Scope downgraded Pannon-Work’s senior unsecured bond (ISIN: HU0000360052) guaranteed by Gamax Kft. to B+ (in line with the issuer rating) due to average recovery expectations. The lower recovery expectation primarily reflects the bond's ranking below senior secured borrowings (for investments, acquisitions and working capital; up by 9% YoY) and the higher debt in absolute terms (up by 25% YoY), which was not offset by a similar increase in assumed liquidation value.
Stress testing & cash flow analysis
No stress testing was performed. Scope Ratings performed its standard cash flow forecasting for the company.
The methodologies used for these Credit Ratings and/or Outlooks, (General Corporate Rating Methodology, 15 July 2022; European Utilities Rating Methodology, 17 March 2023), are available on https://scoperatings.com/governance-and-policies/rating-governance/methodologies.
Information on the meaning of each Credit Rating category, including definitions of default, recoveries, Outlooks and Under Review, can be viewed in ‘Rating Definitions – Credit Ratings, Ancillary and Other Services’, published on https://www.scoperatings.com/governance-and-policies/rating-governance/definitions-and-scales. Historical default rates of the entities rated by Scope Ratings can be viewed in the Credit Rating performance report at https://scoperatings.com/governance-and-policies/regulatory/eu-regulation. Also refer to the central platform (CEREP) of the European Securities and Markets Authority (ESMA): http://cerep.esma.europa.eu/cerep-web/statistics/defaults.xhtml. A comprehensive clarification of Scope Ratings’ definitions of default and Credit Rating notations can be found at https://www.scoperatings.com/governance-and-policies/rating-governance/definitions-and-scales. Guidance and information on how environmental, social or governance factors (ESG factors) are incorporated into the Credit Rating can be found in the respective sections of the methodologies or guidance documents provided on https://scoperatings.com/governance-and-policies/rating-governance/methodologies.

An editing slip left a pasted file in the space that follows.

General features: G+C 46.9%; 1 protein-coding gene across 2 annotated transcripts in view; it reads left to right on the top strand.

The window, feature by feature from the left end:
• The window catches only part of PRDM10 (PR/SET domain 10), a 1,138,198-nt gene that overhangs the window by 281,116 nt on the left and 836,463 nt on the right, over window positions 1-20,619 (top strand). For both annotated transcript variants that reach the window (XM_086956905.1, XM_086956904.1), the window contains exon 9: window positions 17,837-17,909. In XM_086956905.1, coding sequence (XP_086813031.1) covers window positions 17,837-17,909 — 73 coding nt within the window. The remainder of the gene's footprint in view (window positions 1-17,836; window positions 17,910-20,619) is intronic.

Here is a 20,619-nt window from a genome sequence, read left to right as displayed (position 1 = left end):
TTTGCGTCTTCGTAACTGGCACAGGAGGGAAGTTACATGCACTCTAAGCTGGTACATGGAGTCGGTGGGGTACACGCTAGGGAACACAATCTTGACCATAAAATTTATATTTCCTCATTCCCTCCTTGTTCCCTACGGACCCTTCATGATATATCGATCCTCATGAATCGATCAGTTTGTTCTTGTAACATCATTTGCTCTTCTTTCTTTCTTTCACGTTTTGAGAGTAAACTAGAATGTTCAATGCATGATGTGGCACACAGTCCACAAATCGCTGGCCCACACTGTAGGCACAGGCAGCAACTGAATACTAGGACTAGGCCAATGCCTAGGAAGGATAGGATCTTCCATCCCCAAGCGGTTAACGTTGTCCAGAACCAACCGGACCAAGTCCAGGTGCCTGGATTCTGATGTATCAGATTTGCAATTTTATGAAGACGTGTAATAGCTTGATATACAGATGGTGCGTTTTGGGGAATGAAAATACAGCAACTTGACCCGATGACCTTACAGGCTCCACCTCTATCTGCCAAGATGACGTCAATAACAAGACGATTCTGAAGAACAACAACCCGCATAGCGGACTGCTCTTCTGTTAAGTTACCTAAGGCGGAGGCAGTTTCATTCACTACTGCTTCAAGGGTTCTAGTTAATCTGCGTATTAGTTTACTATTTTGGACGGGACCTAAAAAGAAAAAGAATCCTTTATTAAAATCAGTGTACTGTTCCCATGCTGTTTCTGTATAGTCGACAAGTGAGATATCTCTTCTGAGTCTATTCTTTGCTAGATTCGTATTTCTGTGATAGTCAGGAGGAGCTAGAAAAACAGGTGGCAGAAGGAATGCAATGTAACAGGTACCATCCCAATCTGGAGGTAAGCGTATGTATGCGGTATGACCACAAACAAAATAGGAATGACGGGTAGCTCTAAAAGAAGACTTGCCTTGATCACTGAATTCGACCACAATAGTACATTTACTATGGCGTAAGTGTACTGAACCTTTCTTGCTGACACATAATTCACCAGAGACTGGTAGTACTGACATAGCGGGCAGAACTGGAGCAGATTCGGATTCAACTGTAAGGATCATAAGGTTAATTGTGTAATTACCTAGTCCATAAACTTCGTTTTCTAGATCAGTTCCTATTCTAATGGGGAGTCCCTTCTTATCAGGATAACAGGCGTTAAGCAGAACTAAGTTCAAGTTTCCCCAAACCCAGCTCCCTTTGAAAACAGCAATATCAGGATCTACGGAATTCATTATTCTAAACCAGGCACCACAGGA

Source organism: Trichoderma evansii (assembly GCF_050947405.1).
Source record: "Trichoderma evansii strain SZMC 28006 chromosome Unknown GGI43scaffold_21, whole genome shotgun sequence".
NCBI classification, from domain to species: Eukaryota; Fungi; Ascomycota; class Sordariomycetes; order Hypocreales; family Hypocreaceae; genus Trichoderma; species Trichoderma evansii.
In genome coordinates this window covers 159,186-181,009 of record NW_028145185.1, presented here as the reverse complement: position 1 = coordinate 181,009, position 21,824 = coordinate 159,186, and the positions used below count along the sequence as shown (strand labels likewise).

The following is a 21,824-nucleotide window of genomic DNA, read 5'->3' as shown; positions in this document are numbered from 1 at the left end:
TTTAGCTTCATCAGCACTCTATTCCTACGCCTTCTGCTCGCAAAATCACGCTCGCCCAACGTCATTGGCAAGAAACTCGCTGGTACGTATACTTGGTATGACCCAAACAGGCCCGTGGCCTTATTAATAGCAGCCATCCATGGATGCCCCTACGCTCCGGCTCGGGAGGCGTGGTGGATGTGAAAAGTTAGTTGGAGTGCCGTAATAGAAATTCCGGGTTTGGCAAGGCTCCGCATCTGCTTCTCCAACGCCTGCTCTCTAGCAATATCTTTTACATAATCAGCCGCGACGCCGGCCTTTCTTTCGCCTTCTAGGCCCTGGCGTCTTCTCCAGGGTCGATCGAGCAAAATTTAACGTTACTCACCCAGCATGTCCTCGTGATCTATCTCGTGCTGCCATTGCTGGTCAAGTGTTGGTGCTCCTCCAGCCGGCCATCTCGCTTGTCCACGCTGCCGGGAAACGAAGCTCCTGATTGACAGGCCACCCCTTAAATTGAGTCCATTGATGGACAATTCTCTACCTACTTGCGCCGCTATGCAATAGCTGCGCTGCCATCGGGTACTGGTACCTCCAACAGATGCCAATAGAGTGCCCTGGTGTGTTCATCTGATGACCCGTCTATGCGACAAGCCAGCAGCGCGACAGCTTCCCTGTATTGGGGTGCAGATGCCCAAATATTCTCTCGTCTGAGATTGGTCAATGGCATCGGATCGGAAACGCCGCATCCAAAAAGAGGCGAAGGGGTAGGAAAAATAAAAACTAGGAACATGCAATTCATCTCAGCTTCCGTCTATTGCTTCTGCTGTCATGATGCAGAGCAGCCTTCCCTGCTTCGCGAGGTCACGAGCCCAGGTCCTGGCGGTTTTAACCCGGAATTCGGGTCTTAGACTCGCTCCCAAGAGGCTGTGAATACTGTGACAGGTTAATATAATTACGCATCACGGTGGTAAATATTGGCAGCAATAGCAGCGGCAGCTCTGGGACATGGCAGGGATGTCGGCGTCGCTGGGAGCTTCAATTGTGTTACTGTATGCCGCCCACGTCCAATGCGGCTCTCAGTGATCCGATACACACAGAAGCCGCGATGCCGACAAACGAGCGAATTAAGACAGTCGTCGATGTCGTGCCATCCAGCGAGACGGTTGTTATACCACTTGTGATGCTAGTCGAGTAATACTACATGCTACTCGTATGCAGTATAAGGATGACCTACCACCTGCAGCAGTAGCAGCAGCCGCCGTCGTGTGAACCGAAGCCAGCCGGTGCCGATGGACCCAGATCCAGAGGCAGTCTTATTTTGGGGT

The Outlook indicates the most likely direction of the Credit Ratings if the Credit Ratings were to change within the next 12 to 18 months.
Solicitation, key sources and quality of information
The Credit Ratings were not requested by the Rated Entity or its Related Third Parties. The Credit Rating process was conducted:
With the Rated Entity or Related Third Party participation YES
With access to internal documents YES
With access to management YES
The following substantially material sources of information were used to prepare the Credit Ratings: public domain, the Rated Entity, the Rated Entities' Related Third Parties and Scope Ratings' internal sources.
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Prior to the issuance of the Credit Rating action, the Rated Entity was given the opportunity to review the Credit Ratings and/or Outlooks and the principal grounds on which the Credit Ratings and/or Outlooks are based. Following that review, the Credit Ratings were not amended before being issued.
These Credit Ratings and/or Outlooks are issued by Scope Ratings GmbH, Lennéstraße 5, D-10785 Berlin, Tel +49 30 27891-0. The Credit Ratings and/or Outlooks are UK-endorsed.
Lead analyst: Barna Szabolcs Gáspár, Director
Person responsible for approval of the Credit Ratings: Philipp Wass, Managing Director
The Credit Ratings/Outlooks were first released by Scope Ratings on 14 August 2020. The Credit Ratings/Outlooks were last updated on 25 July 2022.
See www.scoperatings.com under Governance & Policies/Regulatory for a list of potential conflicts of interest disclosures related to the issuance of Credit Ratings.